Latent Heat


Physics Lab Manual

Part 1: Heat of fusion

When water molecules are packed into a solid lattice they form bonds with their nearest neighbor molecules. To “melt” the solid (ice) requires the addition of energy. If the ice is at 0°C the addition of heat serves to break these bonds between the water molecules into a liquid state. Thus, when heat is added to the ice it melts rather than increasing in temperature. In this sense, the addition of heat is not directly noticeable (by a rise in temperature) and is termed “latent” heat. Such a situation is characteristic also of liquid being turned into vapor. The latent heat of fusion (associated with the melting of a solid) is defined by:

Lf = Heat required to melt 1g of solid

Thus, to melt a mass m of ice it takes an amount of energy Q = mLf. The task of this laboratory will be to determine Lf for water using calorimetry. The idea is to use our knowledge of the specific heat of water and a thermometer to determine how much heat is absorbed when a given amount of ice is melted in water. Knowing the mass of ice it’s then straightforward to find Lf.


  1. Using the scale at the front of the room determine the mass of the calorimeter.

  2. Fill the calorimeter roughly halfway full with room temperature water. Determine both the mass of the water and its temperature.

  3. Add enough ice to lower the mixture to 5° C. Make sure all the ice is melted and to stir the mixture when assessing its final temperature.

  4. Determine the mass of ice that was added to the mixture.


The key to understanding how this problem works out is to regard the water initially in the calorimeter and the ice as two separate systems. Imagine that the ice was placed in a plastic bag and then dropped in the water (of course this would make no difference).

  1. Using your measurements for the initial mass and temperature of the water determine how much heat is lost by the water initially in the calorimeter (recall Q = mcDT where c = 1cal/g°C). You should be able to get a number for this heat.

  2. Write down an expression for how much heat is absorbed by the ice. Note that the ice must first be melted and then heated up. Your expression should involve the unknown Lf.

  3. Use the principle of conservation of energy to relate the two expressions you found in parts (1) and (2) and solve for the latent heat of ice. Compare with the accepted value of 79.7cal/g.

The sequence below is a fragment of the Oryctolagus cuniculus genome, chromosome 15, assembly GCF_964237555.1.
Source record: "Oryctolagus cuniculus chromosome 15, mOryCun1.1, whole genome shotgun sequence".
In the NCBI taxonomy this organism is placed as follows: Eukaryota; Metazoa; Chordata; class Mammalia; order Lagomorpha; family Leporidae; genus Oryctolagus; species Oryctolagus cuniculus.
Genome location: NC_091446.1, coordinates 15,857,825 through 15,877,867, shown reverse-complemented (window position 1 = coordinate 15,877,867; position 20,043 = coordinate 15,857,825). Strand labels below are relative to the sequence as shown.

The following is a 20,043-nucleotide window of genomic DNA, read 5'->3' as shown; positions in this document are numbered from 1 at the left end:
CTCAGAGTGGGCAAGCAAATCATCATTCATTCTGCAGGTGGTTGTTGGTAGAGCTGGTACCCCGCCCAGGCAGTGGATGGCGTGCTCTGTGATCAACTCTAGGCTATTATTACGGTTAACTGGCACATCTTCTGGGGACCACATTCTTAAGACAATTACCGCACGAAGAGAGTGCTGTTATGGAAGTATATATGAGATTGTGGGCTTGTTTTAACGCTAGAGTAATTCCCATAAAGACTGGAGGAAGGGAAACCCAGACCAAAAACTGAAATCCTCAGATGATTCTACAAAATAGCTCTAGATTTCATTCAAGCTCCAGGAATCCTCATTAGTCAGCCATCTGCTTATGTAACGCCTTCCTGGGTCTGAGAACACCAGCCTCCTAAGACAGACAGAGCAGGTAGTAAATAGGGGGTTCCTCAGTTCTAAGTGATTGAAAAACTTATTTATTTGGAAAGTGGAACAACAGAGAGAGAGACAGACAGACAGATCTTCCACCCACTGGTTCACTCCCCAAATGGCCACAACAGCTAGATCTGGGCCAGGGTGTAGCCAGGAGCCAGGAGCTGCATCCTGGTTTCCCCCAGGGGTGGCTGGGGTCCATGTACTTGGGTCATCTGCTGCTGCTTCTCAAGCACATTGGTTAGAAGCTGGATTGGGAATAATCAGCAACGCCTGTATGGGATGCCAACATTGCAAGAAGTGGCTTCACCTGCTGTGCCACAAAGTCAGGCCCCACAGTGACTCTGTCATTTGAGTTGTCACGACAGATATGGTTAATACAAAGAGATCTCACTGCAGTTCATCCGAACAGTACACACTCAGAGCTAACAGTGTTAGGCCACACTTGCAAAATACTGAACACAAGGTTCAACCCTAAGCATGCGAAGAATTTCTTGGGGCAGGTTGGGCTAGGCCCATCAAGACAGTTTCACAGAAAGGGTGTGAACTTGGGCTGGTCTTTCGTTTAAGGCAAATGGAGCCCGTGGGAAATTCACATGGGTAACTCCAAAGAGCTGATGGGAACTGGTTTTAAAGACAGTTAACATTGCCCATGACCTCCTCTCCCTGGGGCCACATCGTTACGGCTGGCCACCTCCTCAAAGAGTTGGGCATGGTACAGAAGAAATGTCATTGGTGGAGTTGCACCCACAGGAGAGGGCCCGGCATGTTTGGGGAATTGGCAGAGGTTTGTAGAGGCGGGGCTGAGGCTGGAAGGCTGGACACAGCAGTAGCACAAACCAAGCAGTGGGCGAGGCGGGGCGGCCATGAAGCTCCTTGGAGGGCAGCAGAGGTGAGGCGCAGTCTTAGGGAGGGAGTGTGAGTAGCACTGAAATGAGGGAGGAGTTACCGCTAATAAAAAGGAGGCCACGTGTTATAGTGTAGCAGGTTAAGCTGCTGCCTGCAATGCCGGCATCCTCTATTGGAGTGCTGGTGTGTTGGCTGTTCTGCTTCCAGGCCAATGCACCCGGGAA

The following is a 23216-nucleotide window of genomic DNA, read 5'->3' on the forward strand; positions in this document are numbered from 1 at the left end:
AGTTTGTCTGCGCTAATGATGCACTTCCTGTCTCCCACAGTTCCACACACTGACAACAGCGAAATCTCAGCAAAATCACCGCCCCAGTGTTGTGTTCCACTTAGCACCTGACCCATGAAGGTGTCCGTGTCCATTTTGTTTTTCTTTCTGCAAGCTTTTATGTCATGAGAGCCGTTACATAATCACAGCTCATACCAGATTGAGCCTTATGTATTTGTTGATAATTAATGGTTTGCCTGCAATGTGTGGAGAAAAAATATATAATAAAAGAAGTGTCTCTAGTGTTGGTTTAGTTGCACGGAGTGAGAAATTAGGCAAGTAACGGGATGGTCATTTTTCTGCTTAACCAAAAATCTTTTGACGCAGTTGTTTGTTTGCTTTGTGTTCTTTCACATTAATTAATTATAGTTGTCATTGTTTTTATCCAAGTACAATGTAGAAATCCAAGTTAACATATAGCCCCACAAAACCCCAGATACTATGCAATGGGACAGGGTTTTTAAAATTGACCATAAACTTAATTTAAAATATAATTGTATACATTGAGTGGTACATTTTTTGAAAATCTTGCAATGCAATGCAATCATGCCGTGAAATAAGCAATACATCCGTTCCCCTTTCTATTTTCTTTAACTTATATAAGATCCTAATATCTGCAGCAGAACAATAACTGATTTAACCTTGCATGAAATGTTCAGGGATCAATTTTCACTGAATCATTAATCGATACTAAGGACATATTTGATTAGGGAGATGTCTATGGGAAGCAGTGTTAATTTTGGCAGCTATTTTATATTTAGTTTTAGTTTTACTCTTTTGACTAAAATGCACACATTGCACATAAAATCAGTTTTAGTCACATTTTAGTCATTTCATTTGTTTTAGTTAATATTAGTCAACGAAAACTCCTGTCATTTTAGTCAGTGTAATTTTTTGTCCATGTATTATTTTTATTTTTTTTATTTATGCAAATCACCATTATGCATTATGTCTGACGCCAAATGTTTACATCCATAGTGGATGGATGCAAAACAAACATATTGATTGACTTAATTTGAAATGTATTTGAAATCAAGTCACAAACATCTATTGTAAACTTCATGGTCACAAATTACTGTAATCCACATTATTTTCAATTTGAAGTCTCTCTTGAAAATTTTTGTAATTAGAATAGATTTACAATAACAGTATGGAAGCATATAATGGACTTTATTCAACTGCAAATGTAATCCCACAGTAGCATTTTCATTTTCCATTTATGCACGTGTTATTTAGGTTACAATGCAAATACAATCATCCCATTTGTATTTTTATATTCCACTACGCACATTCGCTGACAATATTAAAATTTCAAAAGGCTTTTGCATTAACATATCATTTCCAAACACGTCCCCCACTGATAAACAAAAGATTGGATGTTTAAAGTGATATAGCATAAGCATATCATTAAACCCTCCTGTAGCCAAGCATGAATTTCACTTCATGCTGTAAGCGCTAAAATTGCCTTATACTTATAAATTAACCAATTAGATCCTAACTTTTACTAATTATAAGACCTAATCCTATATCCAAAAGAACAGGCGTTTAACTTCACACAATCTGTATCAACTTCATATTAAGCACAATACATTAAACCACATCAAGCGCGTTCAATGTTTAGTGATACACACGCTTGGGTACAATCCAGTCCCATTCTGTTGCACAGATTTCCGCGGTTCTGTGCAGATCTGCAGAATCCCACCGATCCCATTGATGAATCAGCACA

1. Is heat lost or absorbed from the environment by the ice-water mixture? How will this affect your result for the latent heat? Will it be systematically high or low?

  2. If you had the choice to use either cubes of ice or shaved ice what might yield a more accurate value for the latent heat? Explain.

Part 2: Heat of vaporization

Like the case of melting, to vaporize a liquid requires the breaking of bonds between molecules. There is correspondingly a latent heat of vaporization.


  1. Put 400g of water into a metal canister and measure its original temperature.

  2. Get a hot plate and preheat it for 5 minutes.

  3. Place the canister full of water on the hotplate and after 2 minutes record its temperature. Continue to keep track of how long the water is on the hot plate.

  4. Bring the water to a boil and boil it for an additional 5 minutes and then remove the canister from the hot plate. Record the total time the canister was on the hot plate and the mass of water that has evaporated.


  1. Determine the change in temperature of the water after being on the hot plate for 2 minutes and from this the amount of heat transferred to the water from the hotplate during these two minutes. At what rate (cal/min) does the hotplate transfer heat to the water?

  2. Use the rate that heat is transferred to the water and the total time the water was on the hot plate to determine the total heat transferred to the water by the hotplate. Call this Qhp.

  3. The heat absorbed by the water goes into raising the temperature of the water and converting some of it into steam. Write down an expression for this absorbed heat. Call it Qw. Your expression for Qw should involve the unknown heat of vaporization Lv­..

  4. Use energy conservation to relate Qhp to Qw and from this determine an experimental value for Lv. Compare with the accepted value of Lv = 540cal/g.


Is your value for Lv too small or too large? Can you offer some explanation for the discrepancy in terms of the energy lost from the water to the environment?